Even if his own father or mother or brother or sister dies, he must not make himself ceremonially unclean on account of them, because the symbol of his separation to God is on his head.
‘He shall not make himself unclean for his father or for his mother, for his brother or for his sister, when they die, because his separation to God is on his head.
even if their own father, mother, brother, or sister has died. They must not defile the hair on their head, because it is the symbol of their separation to God.
Even if it's the body of your father or mother, brother or sister, you must not ritually defile yourself because the sign of consecration to God is on your head.
He may not make himself unclean for his father or his mother, his sister or his brother, if death comes to them; because he is under an oath to keep himself separate for God.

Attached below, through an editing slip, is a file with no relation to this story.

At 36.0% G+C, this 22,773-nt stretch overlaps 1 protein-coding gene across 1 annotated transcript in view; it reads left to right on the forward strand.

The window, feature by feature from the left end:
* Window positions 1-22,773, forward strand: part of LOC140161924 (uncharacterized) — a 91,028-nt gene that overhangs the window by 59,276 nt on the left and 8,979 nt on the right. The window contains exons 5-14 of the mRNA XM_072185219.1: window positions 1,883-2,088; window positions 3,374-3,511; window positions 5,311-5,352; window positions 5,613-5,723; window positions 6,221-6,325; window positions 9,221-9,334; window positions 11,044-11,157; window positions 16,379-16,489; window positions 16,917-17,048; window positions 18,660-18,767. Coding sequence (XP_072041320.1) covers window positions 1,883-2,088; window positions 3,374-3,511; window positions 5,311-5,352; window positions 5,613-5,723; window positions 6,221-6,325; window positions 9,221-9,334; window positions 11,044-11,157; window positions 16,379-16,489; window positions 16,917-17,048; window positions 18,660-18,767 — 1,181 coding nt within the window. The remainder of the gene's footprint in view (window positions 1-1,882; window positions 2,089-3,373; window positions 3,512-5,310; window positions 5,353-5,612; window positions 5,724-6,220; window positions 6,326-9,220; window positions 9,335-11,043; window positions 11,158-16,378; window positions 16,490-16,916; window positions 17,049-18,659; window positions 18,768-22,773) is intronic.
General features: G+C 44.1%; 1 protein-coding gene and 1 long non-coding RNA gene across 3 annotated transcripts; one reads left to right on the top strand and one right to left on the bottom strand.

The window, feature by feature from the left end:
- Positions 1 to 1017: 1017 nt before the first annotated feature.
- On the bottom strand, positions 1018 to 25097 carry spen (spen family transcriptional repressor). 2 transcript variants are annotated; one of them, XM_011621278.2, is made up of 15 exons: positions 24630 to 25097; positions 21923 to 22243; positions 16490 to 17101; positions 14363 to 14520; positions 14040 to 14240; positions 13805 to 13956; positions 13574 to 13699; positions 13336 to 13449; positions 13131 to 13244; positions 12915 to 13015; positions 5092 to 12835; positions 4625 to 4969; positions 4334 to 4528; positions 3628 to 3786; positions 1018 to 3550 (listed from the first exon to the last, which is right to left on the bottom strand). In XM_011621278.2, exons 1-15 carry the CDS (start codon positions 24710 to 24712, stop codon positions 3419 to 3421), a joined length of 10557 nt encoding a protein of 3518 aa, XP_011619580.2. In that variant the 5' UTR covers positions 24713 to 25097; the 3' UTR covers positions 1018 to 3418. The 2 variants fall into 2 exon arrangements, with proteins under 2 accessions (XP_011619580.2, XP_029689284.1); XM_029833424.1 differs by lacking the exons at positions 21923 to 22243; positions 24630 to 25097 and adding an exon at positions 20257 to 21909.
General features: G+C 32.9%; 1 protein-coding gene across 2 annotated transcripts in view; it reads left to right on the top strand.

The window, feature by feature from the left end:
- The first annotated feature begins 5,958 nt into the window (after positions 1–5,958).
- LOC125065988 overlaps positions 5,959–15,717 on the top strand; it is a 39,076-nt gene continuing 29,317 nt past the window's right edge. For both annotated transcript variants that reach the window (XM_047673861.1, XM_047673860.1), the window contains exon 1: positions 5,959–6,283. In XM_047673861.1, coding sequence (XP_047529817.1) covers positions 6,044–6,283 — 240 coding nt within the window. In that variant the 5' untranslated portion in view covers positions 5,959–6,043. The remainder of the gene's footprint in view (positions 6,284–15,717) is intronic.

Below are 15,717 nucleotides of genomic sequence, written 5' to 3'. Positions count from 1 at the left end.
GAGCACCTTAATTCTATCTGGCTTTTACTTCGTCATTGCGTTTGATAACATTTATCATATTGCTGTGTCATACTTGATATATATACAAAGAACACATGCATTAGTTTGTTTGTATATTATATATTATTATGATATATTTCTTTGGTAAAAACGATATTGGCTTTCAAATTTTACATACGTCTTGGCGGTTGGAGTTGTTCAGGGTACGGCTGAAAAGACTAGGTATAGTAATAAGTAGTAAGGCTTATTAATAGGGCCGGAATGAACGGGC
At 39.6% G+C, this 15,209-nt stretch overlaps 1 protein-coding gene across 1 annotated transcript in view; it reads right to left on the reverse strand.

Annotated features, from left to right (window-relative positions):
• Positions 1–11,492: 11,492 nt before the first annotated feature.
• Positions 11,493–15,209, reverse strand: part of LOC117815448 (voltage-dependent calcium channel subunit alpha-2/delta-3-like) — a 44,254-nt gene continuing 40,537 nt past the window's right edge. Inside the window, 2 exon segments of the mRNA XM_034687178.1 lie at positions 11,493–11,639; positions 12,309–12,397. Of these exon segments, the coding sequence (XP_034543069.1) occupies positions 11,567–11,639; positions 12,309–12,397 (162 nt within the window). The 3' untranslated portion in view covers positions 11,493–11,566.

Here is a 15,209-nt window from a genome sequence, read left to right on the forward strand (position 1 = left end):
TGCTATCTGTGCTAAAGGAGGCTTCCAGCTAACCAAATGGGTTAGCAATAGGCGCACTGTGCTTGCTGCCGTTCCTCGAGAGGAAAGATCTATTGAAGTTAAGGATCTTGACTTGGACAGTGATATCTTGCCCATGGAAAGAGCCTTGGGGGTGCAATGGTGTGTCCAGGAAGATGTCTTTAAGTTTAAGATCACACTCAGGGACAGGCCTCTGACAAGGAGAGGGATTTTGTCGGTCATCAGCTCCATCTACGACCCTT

Even if their father or mother, brother or sister, should die, they may not defile themselves; because their consecration to God is upon the head.
‘He shall not make himself unclean even for his father or his mother, for his brother or his sister, when they die, because his separation to God is on his head.
|NET © [draft] ITL|
|NET © Notes||
1 tn The vav (ו) conjunction at the beginning of the clause specifies the cases of corpses that are to be avoided, no matter how painful it might be.
2 tn The construction uses the infinitive construct with the preposition and the suffixed subjective genitive – “in the dying of them” – to form the adverbial clause of time.
sn The Nazirite would defile himself, i.e., ruin his vow, by contacting their corpses. Jesus’ hard saying in Matt 8:22, “let the dead bury their own dead,” makes sense in the light of this passage – Jesus was calling for commitment to himself.
3 tn The word “separation” here is metonymy of adjunct – what is on his head is long hair that goes with the vow.
4 tn The genitive could perhaps be interpreted as possession, i.e., “the vow of his God,” but it seems more likely that an objective genitive would be more to the point.